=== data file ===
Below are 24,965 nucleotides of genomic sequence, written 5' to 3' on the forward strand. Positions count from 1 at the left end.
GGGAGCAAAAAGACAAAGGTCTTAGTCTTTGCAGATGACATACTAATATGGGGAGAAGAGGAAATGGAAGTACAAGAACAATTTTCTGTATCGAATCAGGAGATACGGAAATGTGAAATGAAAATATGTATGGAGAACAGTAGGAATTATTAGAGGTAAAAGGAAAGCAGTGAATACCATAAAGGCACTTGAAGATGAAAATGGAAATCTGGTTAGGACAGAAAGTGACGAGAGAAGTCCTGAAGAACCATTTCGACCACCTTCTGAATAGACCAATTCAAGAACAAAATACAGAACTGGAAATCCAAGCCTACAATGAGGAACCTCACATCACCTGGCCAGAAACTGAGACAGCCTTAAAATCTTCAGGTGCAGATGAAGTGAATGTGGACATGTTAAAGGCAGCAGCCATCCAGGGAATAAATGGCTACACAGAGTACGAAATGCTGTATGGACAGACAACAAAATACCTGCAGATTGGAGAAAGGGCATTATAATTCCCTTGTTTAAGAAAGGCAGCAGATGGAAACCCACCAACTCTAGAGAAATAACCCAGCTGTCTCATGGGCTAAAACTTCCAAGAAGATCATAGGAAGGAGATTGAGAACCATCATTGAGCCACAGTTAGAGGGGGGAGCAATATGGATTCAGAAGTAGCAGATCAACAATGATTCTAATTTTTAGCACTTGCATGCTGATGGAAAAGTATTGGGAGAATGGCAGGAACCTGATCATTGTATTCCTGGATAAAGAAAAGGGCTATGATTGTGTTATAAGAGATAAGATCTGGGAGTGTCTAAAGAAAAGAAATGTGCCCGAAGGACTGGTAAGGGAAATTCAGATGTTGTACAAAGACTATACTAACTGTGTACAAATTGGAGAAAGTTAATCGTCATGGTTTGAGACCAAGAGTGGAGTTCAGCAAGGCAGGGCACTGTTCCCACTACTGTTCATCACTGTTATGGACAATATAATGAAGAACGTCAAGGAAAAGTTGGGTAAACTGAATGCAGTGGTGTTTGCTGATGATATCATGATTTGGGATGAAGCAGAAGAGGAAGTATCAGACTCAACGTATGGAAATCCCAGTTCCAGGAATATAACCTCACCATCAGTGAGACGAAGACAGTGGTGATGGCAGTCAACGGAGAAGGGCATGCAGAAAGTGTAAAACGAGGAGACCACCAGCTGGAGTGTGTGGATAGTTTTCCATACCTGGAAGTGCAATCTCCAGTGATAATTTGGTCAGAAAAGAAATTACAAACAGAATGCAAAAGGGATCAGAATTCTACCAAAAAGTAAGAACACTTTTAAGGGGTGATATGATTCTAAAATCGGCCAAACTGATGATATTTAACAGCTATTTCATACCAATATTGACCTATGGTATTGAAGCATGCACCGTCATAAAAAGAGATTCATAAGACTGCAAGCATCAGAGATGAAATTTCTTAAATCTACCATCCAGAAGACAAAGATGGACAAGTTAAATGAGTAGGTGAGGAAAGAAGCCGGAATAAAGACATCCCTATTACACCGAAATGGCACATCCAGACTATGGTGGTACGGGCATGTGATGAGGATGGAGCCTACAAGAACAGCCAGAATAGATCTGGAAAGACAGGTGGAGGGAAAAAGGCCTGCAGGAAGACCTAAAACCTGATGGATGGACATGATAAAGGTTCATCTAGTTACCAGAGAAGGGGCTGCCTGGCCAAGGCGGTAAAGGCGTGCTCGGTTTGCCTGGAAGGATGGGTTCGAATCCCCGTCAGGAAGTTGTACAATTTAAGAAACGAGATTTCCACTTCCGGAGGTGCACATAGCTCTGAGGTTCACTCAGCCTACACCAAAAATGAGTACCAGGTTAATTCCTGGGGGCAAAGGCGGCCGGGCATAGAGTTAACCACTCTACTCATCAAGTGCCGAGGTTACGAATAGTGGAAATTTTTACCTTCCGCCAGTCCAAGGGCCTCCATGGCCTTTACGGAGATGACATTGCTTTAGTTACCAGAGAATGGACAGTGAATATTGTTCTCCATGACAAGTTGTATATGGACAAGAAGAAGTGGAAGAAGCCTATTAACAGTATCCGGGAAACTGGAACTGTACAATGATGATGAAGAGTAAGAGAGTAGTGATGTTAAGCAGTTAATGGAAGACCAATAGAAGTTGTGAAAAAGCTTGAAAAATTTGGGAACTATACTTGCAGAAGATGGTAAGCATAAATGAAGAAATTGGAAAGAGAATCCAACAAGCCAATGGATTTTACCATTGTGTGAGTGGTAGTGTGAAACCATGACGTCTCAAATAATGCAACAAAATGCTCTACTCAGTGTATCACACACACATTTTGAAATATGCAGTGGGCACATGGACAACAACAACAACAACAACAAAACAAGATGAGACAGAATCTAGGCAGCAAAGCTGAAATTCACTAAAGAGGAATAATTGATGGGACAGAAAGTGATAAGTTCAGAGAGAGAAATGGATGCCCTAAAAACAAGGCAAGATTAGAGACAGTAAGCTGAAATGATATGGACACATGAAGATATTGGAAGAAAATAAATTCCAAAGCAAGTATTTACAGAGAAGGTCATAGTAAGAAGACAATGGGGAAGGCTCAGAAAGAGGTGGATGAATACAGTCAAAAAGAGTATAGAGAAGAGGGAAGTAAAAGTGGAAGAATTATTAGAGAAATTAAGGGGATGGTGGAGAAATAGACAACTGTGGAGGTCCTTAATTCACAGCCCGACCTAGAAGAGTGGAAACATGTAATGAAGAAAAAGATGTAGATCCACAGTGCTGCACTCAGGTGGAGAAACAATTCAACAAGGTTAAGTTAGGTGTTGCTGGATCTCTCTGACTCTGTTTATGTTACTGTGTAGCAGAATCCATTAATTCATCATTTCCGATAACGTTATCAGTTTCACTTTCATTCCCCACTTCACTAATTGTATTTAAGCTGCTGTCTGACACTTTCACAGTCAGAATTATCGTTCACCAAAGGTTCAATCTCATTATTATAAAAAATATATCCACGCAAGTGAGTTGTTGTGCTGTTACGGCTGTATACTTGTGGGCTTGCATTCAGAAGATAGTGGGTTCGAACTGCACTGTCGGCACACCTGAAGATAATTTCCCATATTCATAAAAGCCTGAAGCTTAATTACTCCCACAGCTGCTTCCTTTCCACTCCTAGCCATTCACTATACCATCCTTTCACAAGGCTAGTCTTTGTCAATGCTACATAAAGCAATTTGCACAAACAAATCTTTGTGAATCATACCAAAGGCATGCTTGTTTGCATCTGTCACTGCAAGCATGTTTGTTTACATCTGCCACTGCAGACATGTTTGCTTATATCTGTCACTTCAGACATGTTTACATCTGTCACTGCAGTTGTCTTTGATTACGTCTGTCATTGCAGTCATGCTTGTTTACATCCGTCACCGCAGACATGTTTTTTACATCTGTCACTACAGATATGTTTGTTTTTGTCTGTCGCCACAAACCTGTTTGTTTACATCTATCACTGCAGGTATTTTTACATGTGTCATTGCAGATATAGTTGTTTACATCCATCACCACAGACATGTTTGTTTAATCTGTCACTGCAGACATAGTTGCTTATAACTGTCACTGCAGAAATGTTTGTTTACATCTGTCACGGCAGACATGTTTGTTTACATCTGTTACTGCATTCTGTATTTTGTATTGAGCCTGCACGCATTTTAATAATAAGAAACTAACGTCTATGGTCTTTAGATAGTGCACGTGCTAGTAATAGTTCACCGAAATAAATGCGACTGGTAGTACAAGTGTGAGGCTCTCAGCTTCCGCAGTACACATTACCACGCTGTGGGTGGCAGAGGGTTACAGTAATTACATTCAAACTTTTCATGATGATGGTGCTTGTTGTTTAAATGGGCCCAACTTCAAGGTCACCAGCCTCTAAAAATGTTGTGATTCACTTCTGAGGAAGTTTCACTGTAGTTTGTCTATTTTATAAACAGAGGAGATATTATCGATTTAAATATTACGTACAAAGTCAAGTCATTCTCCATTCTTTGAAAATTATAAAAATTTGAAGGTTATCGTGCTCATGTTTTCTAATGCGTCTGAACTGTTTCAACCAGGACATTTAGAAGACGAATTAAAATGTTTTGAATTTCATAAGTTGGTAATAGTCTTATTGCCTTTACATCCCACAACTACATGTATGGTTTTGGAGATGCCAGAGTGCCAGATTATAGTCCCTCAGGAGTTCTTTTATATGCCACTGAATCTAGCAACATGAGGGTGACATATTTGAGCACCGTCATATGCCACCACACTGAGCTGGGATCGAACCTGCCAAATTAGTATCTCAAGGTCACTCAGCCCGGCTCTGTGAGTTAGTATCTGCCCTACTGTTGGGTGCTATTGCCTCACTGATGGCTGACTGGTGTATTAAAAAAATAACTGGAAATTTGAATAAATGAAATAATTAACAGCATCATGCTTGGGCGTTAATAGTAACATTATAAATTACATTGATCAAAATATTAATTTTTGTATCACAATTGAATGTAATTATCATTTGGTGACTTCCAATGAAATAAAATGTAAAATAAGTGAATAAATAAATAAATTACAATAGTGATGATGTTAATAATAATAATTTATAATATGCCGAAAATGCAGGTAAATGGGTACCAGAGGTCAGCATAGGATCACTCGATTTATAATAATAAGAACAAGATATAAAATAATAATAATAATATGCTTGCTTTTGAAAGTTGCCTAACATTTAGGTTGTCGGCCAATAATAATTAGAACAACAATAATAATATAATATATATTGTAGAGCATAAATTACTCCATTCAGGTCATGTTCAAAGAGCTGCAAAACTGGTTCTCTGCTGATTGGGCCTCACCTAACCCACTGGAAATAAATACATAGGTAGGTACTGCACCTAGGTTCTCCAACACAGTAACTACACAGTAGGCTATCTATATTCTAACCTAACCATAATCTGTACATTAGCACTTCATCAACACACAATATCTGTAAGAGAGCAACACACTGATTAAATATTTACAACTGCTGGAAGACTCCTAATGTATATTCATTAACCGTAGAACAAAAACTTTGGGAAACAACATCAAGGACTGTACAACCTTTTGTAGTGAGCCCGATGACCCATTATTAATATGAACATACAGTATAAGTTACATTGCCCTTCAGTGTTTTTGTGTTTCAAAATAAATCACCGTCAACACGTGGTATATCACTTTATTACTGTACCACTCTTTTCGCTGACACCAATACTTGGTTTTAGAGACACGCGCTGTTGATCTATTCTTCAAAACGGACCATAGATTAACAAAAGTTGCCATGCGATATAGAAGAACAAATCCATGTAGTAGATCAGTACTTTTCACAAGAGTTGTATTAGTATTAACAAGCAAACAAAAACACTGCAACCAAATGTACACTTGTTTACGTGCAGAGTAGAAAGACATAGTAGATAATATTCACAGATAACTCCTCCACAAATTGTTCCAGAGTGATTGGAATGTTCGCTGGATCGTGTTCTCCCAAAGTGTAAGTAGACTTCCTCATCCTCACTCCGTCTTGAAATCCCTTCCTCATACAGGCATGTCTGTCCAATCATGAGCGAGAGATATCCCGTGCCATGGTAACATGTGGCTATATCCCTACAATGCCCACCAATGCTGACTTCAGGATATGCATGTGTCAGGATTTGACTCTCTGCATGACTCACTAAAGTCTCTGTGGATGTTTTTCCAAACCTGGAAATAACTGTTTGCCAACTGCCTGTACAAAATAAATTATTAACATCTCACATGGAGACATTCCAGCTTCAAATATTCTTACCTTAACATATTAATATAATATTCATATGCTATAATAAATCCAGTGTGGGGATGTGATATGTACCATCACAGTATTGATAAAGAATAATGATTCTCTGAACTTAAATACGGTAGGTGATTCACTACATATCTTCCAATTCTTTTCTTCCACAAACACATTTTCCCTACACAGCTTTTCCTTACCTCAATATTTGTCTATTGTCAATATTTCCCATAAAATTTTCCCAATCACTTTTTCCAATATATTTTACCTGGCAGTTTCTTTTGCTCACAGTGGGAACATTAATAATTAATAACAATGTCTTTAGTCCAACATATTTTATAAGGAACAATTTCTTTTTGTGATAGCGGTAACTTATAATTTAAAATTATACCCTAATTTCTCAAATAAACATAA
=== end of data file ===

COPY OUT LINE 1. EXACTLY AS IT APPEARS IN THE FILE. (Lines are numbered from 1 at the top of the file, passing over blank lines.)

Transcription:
Below are 24,965 nucleotides of genomic sequence, written 5' to 3' on the forward strand. Positions count from 1 at the left end.